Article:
Flow helicity is typically assessed using 3D flow visualization strategies such streamlines, flow vectors or time-resolved 3D pathlines (Fig. 5). A more effective and representative analysis may be performed using vortical and LNH features. Vorticity-derived features allow for the quantification of JSLD and LNH parameters, and visualization of complex flow patterns. The direct estimation of EOA using a 4D flow JSLD method is an example of a vorticity-derived parameter (Fig. 5) [45], [46]. A recent study demonstrated that LNH features can visualize plug flow organization in different numerical setups [47], [48]. Similar results can be obtained using 4D flow MRI measurement in the context of valve-related aortic diseases (Fig. 6), allowing a more comprehensive analysis of flow organization due to AS severity. As indicated in the previous section, recent studies have suggested an association between transvalvular jet flow angle and the aortic dilation rate and WSS alteration using 4D flow MRI measurements in patients with bicuspid valves [49], [50]. A recent sub-study of multicenter SEAS study demonstrated that transvalvular energy loss, measured by TTE, may provide independent and additional prognosis information in asymptomatic AS patients rather than conventional TTE measures [51]. In this context, recent studies proposed two methods, turbulent kinetic energy (TKE) dissipation and viscous energy losses (VEL), to compute of energy loss using 4D flow MRI data [52], [53]. Both TKE and VEL may provide further information that traditional energy loss computed with TTE in AS patients. However, larger studies are needed to assess the diagnostic value of both parameters. 


Fig. 4. Schematic of 4D flow of the thoracic aorta. For each time frame, four 3D raw datasets are collected to measure three-directional blood flow velocities (Vx, Vy, Vz) with a reference scan and three velocity-encoded acquisitions. For applications in the aorta or pulmonary systems a typical TR on the order of 5-6 ms, spatial resolution = 2 × 2 × 2 mm3, Venc = 100-150 ms, Segments = 2, parallel imaging with R = 2, navigator efficiency = 50%-80% results in a total scan time of approximately 15-20 minutes with a temporal resolution of 40-50 ms.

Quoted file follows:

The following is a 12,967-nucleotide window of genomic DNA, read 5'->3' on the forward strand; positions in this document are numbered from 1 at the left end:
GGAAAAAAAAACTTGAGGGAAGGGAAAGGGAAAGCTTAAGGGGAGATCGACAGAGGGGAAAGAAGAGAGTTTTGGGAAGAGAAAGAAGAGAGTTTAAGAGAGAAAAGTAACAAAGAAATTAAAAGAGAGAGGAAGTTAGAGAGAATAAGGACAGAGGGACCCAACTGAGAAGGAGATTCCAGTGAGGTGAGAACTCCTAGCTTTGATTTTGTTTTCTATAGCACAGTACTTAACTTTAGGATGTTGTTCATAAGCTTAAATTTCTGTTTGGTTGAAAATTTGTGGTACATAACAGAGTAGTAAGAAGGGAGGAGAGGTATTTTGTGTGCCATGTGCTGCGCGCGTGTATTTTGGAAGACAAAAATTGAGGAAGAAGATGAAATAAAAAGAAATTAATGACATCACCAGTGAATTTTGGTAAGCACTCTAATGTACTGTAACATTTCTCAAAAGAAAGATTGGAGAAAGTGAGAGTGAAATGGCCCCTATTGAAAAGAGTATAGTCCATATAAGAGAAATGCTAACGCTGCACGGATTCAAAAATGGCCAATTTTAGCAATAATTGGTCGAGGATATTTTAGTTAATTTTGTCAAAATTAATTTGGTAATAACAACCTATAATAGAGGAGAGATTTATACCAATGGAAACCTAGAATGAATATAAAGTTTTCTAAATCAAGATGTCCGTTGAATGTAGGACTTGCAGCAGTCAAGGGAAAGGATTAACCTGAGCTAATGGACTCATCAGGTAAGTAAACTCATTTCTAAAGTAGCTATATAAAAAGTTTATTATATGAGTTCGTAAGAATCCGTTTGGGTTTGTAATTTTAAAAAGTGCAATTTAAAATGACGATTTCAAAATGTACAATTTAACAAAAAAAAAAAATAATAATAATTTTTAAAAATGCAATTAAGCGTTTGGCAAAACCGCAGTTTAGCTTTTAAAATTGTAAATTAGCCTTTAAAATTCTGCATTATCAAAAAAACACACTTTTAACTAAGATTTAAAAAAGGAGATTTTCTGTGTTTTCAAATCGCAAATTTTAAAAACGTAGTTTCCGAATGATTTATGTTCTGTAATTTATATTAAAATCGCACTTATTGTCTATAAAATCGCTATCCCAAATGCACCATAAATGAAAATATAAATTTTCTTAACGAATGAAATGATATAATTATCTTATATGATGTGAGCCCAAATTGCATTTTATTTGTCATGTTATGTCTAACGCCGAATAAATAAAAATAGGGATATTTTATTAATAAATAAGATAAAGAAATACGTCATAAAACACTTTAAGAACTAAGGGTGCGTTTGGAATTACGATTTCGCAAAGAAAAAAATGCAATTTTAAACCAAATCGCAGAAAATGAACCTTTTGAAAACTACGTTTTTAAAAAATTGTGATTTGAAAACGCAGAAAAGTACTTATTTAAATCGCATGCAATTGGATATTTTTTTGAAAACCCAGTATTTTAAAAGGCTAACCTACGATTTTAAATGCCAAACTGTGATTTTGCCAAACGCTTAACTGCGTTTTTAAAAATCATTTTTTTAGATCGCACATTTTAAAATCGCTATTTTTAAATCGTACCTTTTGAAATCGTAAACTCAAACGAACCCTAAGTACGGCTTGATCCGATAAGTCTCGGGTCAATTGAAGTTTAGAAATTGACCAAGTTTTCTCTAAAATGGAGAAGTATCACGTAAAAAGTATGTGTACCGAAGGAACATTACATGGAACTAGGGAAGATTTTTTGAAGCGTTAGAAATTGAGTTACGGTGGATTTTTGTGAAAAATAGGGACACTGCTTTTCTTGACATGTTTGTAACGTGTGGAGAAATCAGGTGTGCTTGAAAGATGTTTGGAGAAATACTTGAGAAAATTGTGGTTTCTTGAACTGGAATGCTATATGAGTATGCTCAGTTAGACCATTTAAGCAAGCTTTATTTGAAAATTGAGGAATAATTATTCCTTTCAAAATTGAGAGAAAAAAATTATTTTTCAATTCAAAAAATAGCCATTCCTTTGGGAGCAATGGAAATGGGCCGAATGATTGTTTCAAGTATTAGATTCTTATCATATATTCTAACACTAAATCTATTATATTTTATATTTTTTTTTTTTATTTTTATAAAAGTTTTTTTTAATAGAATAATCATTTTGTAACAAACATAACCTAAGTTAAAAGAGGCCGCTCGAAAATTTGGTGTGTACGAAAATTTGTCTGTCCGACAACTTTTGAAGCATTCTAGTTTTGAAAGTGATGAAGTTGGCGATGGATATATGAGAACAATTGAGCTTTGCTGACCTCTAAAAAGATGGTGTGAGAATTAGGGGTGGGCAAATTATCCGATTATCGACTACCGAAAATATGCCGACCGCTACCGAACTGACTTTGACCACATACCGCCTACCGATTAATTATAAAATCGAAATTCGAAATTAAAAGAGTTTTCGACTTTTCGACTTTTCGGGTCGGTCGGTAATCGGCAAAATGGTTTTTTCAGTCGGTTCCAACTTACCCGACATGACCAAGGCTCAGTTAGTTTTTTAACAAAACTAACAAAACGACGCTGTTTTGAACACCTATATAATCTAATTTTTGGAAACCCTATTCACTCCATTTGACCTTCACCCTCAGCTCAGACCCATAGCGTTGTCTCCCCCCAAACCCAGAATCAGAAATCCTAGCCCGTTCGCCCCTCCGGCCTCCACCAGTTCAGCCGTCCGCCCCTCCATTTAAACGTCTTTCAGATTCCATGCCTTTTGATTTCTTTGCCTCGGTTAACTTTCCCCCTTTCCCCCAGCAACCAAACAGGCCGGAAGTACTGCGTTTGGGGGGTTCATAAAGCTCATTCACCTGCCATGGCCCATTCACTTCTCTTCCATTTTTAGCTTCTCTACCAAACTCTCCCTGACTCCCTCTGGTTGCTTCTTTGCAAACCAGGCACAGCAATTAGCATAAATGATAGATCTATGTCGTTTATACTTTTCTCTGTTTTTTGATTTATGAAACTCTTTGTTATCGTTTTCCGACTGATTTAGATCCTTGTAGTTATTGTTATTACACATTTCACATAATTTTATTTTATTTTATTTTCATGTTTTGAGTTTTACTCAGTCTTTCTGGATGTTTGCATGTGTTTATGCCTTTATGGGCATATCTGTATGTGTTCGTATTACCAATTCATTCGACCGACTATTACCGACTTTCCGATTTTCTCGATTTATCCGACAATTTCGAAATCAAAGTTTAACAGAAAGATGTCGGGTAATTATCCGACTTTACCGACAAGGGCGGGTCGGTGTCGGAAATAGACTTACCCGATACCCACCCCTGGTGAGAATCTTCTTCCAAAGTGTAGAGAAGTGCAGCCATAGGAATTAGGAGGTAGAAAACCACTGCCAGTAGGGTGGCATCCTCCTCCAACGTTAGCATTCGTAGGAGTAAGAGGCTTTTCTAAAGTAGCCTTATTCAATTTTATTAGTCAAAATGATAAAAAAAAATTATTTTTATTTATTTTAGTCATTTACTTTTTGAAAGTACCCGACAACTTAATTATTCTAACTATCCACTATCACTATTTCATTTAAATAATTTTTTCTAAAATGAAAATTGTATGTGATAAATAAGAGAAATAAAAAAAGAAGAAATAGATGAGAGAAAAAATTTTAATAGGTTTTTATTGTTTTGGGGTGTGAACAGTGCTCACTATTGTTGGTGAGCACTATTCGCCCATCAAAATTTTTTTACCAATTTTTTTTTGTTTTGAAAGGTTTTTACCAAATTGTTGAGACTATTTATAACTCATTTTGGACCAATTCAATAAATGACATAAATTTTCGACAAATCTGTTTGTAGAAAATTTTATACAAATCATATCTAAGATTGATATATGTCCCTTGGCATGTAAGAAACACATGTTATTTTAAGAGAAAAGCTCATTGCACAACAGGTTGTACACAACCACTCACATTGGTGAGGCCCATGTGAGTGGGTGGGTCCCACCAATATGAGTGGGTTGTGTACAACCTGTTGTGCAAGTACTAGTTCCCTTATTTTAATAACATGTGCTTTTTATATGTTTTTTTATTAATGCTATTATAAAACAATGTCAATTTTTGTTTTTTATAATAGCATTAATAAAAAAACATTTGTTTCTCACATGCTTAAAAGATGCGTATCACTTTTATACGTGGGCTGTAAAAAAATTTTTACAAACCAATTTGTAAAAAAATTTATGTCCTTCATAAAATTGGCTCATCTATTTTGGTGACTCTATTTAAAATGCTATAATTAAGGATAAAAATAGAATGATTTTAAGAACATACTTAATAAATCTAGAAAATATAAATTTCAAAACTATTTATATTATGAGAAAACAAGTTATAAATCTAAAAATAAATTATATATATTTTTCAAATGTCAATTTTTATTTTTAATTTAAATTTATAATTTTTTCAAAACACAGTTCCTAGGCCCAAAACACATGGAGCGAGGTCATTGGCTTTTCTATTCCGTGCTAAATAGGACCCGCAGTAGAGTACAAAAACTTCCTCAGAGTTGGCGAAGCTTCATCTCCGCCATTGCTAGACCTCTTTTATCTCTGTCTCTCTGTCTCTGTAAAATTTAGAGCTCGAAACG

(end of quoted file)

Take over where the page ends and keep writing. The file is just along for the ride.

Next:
Fig. 5. Aortic valve effective orifice area assessment using jet shear layer detection method. Figure shows three different cases (control, moderate and severe aortic stenosis) using valve area estimation with the 4D flow jet shear layer detection (JSLD) method at peak systole. The first column illustrates the aortic flow velocity streamlines at peak systole; the second column shows a 3D lateral view and top valve view of JSLD structure (red iso-surface) computed from 4D flow MRI data at peak systole for a control subject; the third column shows a 3D lateral view and top valve view of JSLD at peak systole for a moderate aortic stenosis patient; the fourth column shows a 3D lateral view and top valve view of JSLD at peak systole for a severe aortic stenosis patient.

Current challenges and future perspectives